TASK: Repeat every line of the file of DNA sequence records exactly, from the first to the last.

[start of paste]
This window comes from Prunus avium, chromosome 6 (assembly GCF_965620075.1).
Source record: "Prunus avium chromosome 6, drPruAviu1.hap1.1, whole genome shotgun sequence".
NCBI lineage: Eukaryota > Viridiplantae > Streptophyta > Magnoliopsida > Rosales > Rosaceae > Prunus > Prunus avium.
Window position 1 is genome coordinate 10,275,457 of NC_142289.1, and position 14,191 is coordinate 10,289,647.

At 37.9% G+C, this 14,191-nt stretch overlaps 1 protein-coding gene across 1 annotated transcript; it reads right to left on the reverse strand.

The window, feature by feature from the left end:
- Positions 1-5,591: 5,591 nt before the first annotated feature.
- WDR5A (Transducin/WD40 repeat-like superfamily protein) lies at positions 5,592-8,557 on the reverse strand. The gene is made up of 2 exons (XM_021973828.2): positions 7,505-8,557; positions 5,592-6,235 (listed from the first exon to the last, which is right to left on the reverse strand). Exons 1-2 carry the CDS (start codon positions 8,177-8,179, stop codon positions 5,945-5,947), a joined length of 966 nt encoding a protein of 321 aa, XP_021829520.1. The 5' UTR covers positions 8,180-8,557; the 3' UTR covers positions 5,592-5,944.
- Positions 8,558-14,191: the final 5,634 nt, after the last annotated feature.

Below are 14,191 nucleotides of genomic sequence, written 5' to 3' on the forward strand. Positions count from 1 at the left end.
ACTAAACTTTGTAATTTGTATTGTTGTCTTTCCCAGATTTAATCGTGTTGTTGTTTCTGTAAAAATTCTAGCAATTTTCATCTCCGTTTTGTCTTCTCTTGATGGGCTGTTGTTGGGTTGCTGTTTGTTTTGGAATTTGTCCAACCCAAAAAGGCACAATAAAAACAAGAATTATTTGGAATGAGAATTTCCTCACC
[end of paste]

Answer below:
This window comes from Prunus avium, chromosome 6 (assembly GCF_965620075.1).
Source record: "Prunus avium chromosome 6, drPruAviu1.hap1.1, whole genome shotgun sequence".
NCBI lineage: Eukaryota > Viridiplantae > Streptophyta > Magnoliopsida > Rosales > Rosaceae > Prunus > Prunus avium.
Window position 1 is genome coordinate 10,275,457 of NC_142289.1, and position 14,191 is coordinate 10,289,647.

At 37.9% G+C, this 14,191-nt stretch overlaps 1 protein-coding gene across 1 annotated transcript; it reads right to left on the reverse strand.

The window, feature by feature from the left end:
- Positions 1-5,591: 5,591 nt before the first annotated feature.
- WDR5A (Transducin/WD40 repeat-like superfamily protein) lies at positions 5,592-8,557 on the reverse strand. The gene is made up of 2 exons (XM_021973828.2): positions 7,505-8,557; positions 5,592-6,235 (listed from the first exon to the last, which is right to left on the reverse strand). Exons 1-2 carry the CDS (start codon positions 8,177-8,179, stop codon positions 5,945-5,947), a joined length of 966 nt encoding a protein of 321 aa, XP_021829520.1. The 5' UTR covers positions 8,180-8,557; the 3' UTR covers positions 5,592-5,944.
- Positions 8,558-14,191: the final 5,634 nt, after the last annotated feature.

Below are 14,191 nucleotides of genomic sequence, written 5' to 3' on the forward strand. Positions count from 1 at the left end.
ACTAAACTTTGTAATTTGTATTGTTGTCTTTCCCAGATTTAATCGTGTTGTTGTTTCTGTAAAAATTCTAGCAATTTTCATCTCCGTTTTGTCTTCTCTTGATGGGCTGTTGTTGGGTTGCTGTTTGTTTTGGAATTTGTCCAACCCAAAAAGGCACAATAAAAACAAGAATTATTTGGAATGAGAATTTCCTCACC